'Merry Good Enough' Explores Dysfunction at the Holidays - 27 East

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'Merry Good Enough' Explores Dysfunction at the Holidays

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A poster for

A poster for "Merry Good Enough," a new film directed by Caroline Keene and Dan Kennedy. COURTESY THE FILMMAKERS

Raye Levine and Sawyer Spielberg star in

Raye Levine and Sawyer Spielberg star in "Merry Good Enough," a new film directed by Caroline Keene and Dan Kennedy. BJORN WALLANDER

Sawyer Spielberg and Raye Levine star in

Sawyer Spielberg and Raye Levine star in "Merry Good Enough," a new film directed by Caroline Keene and Dan Kennedy. BJORN WALLANDER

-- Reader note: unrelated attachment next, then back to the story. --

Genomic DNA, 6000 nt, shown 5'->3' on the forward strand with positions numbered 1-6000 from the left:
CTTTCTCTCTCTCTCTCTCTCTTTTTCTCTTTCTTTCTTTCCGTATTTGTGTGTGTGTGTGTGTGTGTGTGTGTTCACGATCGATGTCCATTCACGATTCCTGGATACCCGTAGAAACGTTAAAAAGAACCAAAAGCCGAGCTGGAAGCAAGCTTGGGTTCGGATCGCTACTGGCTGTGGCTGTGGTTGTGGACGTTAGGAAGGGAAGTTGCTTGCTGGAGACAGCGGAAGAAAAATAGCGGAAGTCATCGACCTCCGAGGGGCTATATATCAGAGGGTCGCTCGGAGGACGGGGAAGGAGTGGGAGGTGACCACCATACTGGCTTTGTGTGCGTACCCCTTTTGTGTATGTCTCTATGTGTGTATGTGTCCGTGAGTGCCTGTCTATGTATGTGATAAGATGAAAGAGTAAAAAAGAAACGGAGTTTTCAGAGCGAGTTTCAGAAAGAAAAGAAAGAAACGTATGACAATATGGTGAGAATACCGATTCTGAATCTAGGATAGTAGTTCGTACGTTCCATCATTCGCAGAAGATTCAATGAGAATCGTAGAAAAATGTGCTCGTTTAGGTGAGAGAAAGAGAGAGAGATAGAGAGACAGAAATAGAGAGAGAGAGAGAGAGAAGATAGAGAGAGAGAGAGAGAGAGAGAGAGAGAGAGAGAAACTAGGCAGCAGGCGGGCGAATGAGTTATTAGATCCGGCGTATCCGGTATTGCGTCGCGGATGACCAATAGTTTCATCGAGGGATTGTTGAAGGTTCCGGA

Directors Dan Kennedy and Caroline Keene work with Sawyer Spielberg and Raye Levine in a Chinese restaurant scene in the film

Directors Dan Kennedy and Caroline Keene work with Sawyer Spielberg and Raye Levine in a Chinese restaurant scene in the film "Merry Good Enough." MATT COONEY

Caroline Keene, left, directing Sawyer Spielberg and Raye Levine in a scene for her film

Caroline Keene, left, directing Sawyer Spielberg and Raye Levine in a scene for her film "Merry Good Enough." MATT COONEY

authorAnnette Hinkle on Dec 4, 2023

Ahh, there’s nothing like the holidays. Lights on the trees, logs in the fire and carols on the radio tend to resurrect warm memories of time spent with cherished family and friends.

Sure, good cheer may abound at this time of year, but let’s face it — not everyone grew up with a Currier & Ives Christmas.

In fact, if we’re honest, most of us didn’t.